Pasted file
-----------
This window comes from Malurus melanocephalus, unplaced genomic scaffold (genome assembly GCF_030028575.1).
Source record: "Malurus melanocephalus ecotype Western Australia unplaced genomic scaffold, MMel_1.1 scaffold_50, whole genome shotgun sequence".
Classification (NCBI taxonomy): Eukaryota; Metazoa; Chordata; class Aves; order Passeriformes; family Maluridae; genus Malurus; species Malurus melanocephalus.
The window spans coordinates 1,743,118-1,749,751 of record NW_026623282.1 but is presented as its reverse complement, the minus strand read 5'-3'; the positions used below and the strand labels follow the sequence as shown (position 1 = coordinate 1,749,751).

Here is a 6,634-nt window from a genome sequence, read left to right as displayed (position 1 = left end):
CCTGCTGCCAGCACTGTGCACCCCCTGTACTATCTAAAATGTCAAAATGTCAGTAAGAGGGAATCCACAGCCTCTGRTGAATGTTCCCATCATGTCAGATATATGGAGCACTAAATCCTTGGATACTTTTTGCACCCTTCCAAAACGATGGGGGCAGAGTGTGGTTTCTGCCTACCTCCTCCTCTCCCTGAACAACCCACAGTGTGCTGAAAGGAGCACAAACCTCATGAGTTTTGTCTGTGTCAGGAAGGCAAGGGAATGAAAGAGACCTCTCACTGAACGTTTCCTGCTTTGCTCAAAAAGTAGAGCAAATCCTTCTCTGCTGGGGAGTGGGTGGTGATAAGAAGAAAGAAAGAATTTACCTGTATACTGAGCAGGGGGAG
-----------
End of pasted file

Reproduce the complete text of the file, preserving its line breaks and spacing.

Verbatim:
This window comes from Malurus melanocephalus, unplaced genomic scaffold (genome assembly GCF_030028575.1).
Source record: "Malurus melanocephalus ecotype Western Australia unplaced genomic scaffold, MMel_1.1 scaffold_50, whole genome shotgun sequence".
Classification (NCBI taxonomy): Eukaryota; Metazoa; Chordata; class Aves; order Passeriformes; family Maluridae; genus Malurus; species Malurus melanocephalus.
The window spans coordinates 1,743,118-1,749,751 of record NW_026623282.1 but is presented as its reverse complement, the minus strand read 5'-3'; the positions used below and the strand labels follow the sequence as shown (position 1 = coordinate 1,749,751).

Here is a 6,634-nt window from a genome sequence, read left to right as displayed (position 1 = left end):
CCTGCTGCCAGCACTGTGCACCCCCTGTACTATCTAAAATGTCAAAATGTCAGTAAGAGGGAATCCACAGCCTCTGRTGAATGTTCCCATCATGTCAGATATATGGAGCACTAAATCCTTGGATACTTTTTGCACCCTTCCAAAACGATGGGGGCAGAGTGTGGTTTCTGCCTACCTCCTCCTCTCCCTGAACAACCCACAGTGTGCTGAAAGGAGCACAAACCTCATGAGTTTTGTCTGTGTCAGGAAGGCAAGGGAATGAAAGAGACCTCTCACTGAACGTTTCCTGCTTTGCTCAAAAAGTAGAGCAAATCCTTCTCTGCTGGGGAGTGGGTGGTGATAAGAAGAAAGAAAGAATTTACCTGTATACTGAGCAGGGGGAG